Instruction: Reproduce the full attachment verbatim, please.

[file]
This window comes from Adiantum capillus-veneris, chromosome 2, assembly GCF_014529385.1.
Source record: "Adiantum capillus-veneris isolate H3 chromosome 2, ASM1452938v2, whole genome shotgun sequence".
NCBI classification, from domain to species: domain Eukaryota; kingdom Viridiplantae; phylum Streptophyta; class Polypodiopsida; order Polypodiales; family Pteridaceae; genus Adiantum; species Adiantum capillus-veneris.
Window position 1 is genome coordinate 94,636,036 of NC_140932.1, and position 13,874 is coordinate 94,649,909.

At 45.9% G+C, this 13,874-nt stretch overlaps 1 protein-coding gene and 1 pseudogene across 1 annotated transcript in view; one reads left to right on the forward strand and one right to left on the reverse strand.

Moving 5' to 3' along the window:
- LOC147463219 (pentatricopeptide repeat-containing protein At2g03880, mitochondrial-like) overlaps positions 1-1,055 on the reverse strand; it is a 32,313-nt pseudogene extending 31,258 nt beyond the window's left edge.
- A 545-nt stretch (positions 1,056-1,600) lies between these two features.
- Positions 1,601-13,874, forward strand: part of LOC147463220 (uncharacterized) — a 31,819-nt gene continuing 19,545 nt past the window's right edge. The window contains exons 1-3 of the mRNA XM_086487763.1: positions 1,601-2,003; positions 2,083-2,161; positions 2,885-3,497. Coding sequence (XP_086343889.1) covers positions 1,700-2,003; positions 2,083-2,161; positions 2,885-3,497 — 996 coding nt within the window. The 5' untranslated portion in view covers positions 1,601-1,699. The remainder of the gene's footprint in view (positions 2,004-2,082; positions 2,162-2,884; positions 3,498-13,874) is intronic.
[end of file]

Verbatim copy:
This window comes from Adiantum capillus-veneris, chromosome 2, assembly GCF_014529385.1.
Source record: "Adiantum capillus-veneris isolate H3 chromosome 2, ASM1452938v2, whole genome shotgun sequence".
NCBI classification, from domain to species: domain Eukaryota; kingdom Viridiplantae; phylum Streptophyta; class Polypodiopsida; order Polypodiales; family Pteridaceae; genus Adiantum; species Adiantum capillus-veneris.
Window position 1 is genome coordinate 94,636,036 of NC_140932.1, and position 13,874 is coordinate 94,649,909.

At 45.9% G+C, this 13,874-nt stretch overlaps 1 protein-coding gene and 1 pseudogene across 1 annotated transcript in view; one reads left to right on the forward strand and one right to left on the reverse strand.

Moving 5' to 3' along the window:
- LOC147463219 (pentatricopeptide repeat-containing protein At2g03880, mitochondrial-like) overlaps positions 1-1,055 on the reverse strand; it is a 32,313-nt pseudogene extending 31,258 nt beyond the window's left edge.
- A 545-nt stretch (positions 1,056-1,600) lies between these two features.
- Positions 1,601-13,874, forward strand: part of LOC147463220 (uncharacterized) — a 31,819-nt gene continuing 19,545 nt past the window's right edge. The window contains exons 1-3 of the mRNA XM_086487763.1: positions 1,601-2,003; positions 2,083-2,161; positions 2,885-3,497. Coding sequence (XP_086343889.1) covers positions 1,700-2,003; positions 2,083-2,161; positions 2,885-3,497 — 996 coding nt within the window. The 5' untranslated portion in view covers positions 1,601-1,699. The remainder of the gene's footprint in view (positions 2,004-2,082; positions 2,162-2,884; positions 3,498-13,874) is intronic.